There’s a new coronavirus crisis norm for Orange County and the rest of Central Florida, following the Florida Department of Health’s dramatic shuffling of COVID-19 case data Tuesday.
And the first day of that new norm was not a good one for Orange County or for the rest of the greater Orlando area, according to the Department of Health’s Wednesday report. Adjusted tallies for caseloads, hospital admissions, deaths, and positive-test rates soared.
Wednesday’s report was the first of a new norm for Central Florida. State officials reworked figures for Orange, Seminole, Osceola, Volusia, Brevard, Lake and some other counties for Tuesday’s state report, though they did not explain that until Wednesday. State officials said Wednesday afternoon that in Tuesday’s report they moved around case data, either from county-to-county or out of the county totals entirely, because of reassessments regarding where people actually lived.
That threw Tuesday’s state report into what looked, without any explanation, to be complete chaos; 1,750 cases got deleted from Orange County’s total compared with Monday’s report, and hundreds of new cases dropped seemingly out of nowhere into the totals for other Central Florida counties. The same happened with totals of hospital admissions and people who’ve died from COVID-19 in Central Florida.
So how’s the new norm starting?
If the adjusted numbers now are more accurate, not well. Central Florida appears to have caught up with the third-wave surge of the coronavirus pandemic that has been experienced in other parts of Florida in recent weeks.
Orange County was reported to have tallied 764 new cases since Tuesday’s adjustments, the worst one-day total the county has suffered since July.
Largely fueled by that, but also by significant increases in the other counties Wednesday, Central Florida’s caseload grew by 1,546 COVID-19 cases, also the worst one-day total since July.
The latest batch of COVID-19 test results backed up the validity of that surge. Positive test rates soared in all six Central Florida counties for the results received Tuesday and reported Wednesday. In fact, for Tuesday’s test results batch, the six counties’ combined positive-test rate, 8.8%, was higher than the state’s overall rate, 8.6%, for the first time in weeks.
Wednesday’s state report also showed significant increases in the numbers of people being admitted to hospitals and dying because of COVID-19 infections in Central Florida.
The new norm.
“It’s important to note that data is provisional and subject to change as epidemiological investigations progress. During the Department of Health’s continuous review of COVID-19 data, numerous COVID-19 cases previously assigned to Orange County were determined to be residents of another Florida county or were considered non-Florida residents. The total case numbers for Orange County were adjusted accordingly,” Jason Mahon, communications director for the Florida Division of Emergency Management, explained in a written statement.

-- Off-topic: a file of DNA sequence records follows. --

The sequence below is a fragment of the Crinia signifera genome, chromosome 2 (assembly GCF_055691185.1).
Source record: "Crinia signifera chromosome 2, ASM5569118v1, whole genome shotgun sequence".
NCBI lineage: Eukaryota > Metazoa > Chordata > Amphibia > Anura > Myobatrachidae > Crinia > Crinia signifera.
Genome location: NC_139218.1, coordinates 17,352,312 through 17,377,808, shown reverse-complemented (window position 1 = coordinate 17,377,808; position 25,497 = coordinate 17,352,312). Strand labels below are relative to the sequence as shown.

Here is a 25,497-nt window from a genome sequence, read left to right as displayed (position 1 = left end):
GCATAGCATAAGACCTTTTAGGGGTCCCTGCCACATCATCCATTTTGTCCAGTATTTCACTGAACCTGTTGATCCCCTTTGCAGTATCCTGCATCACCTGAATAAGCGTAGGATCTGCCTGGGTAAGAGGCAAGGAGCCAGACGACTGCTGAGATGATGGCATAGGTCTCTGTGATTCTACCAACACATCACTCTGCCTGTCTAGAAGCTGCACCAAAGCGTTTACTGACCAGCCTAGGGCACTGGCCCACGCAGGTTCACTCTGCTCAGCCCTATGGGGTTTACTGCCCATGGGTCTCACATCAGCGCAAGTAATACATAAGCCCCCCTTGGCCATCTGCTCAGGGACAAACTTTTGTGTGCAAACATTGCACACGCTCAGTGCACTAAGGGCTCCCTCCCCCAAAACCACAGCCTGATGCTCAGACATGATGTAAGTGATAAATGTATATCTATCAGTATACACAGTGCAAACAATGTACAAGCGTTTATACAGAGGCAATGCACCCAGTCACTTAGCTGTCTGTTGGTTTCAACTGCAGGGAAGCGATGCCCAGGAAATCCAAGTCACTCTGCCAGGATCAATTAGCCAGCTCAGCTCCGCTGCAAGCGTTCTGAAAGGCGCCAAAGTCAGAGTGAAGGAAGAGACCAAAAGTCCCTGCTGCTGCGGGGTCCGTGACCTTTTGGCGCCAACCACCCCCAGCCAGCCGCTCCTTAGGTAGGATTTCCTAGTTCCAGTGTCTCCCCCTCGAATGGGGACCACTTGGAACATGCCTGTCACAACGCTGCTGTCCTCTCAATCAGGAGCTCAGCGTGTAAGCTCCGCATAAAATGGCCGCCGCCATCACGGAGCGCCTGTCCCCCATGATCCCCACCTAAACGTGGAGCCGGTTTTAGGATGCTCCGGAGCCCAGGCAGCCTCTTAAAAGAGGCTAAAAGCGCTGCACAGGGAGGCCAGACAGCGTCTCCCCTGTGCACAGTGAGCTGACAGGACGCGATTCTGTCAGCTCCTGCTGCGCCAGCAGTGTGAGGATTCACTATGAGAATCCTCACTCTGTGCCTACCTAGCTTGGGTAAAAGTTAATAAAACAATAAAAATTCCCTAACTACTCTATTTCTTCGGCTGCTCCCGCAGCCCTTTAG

The 764 new cases tallied for Orange County Wednesday was the highest one-day total since July 16. Still, the number was consistent with the rising trend seen in the days before Tuesday’s adjustments. Orange County now has suffered 61,055 COVID-19 cases since the coronavirus crisis emerged in March, according to the state’s adjusted figures.
Elsewhere, Osceola recorded 268 new cases in Wednesday’s report, giving it an adjusted total of 20,545. Volusia County saw its caseload increase by 155 Wednesday, giving it an adjusted ten-month total of 17,875. Seminole County recorded 147 new cases, giving it a total of 14,603. Lake County picked up 114 new cases, giving it 11,638. Brevard County added 98 cases, for a total of 17,077.
All of those one-day totals show a rising surge compared with days before Tuesday’s number adjustments.
Forty-one additional COVID-19 patients were reported admitted to hospitals across Central Florida Wednesday, including 16 in Brevard, 11 in Volusia, and eight in Orange.
Twenty-four people who have died across Central Florida were added Wednesday to the toll of those attributed to COVID-19, including ten fatalities each in Orange and Osceola. That marked the worst day the region has seen since second-wave fatalities peaked in mid-August.
Positive test rates for COVID-19 ranged from 6.9% in Brevard to 10.8% in Osceola, in the batch returned Tuesday and reported in Wednesday’s state report.